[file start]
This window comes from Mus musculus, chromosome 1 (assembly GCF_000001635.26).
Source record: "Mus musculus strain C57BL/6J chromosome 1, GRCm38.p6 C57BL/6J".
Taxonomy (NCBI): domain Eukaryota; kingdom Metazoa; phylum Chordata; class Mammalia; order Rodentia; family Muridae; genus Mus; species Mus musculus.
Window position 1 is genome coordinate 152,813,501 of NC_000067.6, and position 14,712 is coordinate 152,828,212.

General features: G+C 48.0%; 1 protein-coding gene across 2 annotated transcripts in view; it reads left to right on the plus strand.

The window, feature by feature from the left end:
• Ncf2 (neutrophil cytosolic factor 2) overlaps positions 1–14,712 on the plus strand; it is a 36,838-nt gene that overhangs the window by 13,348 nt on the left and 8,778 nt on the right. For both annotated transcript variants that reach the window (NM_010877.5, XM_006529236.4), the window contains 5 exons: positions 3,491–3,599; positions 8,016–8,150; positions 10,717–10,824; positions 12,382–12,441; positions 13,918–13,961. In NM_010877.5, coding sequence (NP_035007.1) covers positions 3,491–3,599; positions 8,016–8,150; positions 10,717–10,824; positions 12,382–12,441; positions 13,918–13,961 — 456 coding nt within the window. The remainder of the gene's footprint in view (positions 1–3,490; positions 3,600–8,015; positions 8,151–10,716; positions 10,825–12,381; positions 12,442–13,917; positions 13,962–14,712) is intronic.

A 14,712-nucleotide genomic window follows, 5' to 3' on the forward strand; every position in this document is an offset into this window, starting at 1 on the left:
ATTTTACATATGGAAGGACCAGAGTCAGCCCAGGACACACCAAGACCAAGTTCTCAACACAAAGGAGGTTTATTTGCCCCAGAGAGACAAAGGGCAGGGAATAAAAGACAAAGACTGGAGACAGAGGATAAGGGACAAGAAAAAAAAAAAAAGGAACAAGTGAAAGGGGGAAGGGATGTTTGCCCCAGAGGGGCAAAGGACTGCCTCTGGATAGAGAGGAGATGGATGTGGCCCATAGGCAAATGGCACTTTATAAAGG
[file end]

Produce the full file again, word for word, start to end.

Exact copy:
This window comes from Mus musculus, chromosome 1 (assembly GCF_000001635.26).
Source record: "Mus musculus strain C57BL/6J chromosome 1, GRCm38.p6 C57BL/6J".
Taxonomy (NCBI): domain Eukaryota; kingdom Metazoa; phylum Chordata; class Mammalia; order Rodentia; family Muridae; genus Mus; species Mus musculus.
Window position 1 is genome coordinate 152,813,501 of NC_000067.6, and position 14,712 is coordinate 152,828,212.

General features: G+C 48.0%; 1 protein-coding gene across 2 annotated transcripts in view; it reads left to right on the plus strand.

The window, feature by feature from the left end:
• Ncf2 (neutrophil cytosolic factor 2) overlaps positions 1–14,712 on the plus strand; it is a 36,838-nt gene that overhangs the window by 13,348 nt on the left and 8,778 nt on the right. For both annotated transcript variants that reach the window (NM_010877.5, XM_006529236.4), the window contains 5 exons: positions 3,491–3,599; positions 8,016–8,150; positions 10,717–10,824; positions 12,382–12,441; positions 13,918–13,961. In NM_010877.5, coding sequence (NP_035007.1) covers positions 3,491–3,599; positions 8,016–8,150; positions 10,717–10,824; positions 12,382–12,441; positions 13,918–13,961 — 456 coding nt within the window. The remainder of the gene's footprint in view (positions 1–3,490; positions 3,600–8,015; positions 8,151–10,716; positions 10,825–12,381; positions 12,442–13,917; positions 13,962–14,712) is intronic.

A 14,712-nucleotide genomic window follows, 5' to 3' on the forward strand; every position in this document is an offset into this window, starting at 1 on the left:
ATTTTACATATGGAAGGACCAGAGTCAGCCCAGGACACACCAAGACCAAGTTCTCAACACAAAGGAGGTTTATTTGCCCCAGAGAGACAAAGGGCAGGGAATAAAAGACAAAGACTGGAGACAGAGGATAAGGGACAAGAAAAAAAAAAAAAGGAACAAGTGAAAGGGGGAAGGGATGTTTGCCCCAGAGGGGCAAAGGACTGCCTCTGGATAGAGAGGAGATGGATGTGGCCCATAGGCAAATGGCACTTTATAAAGG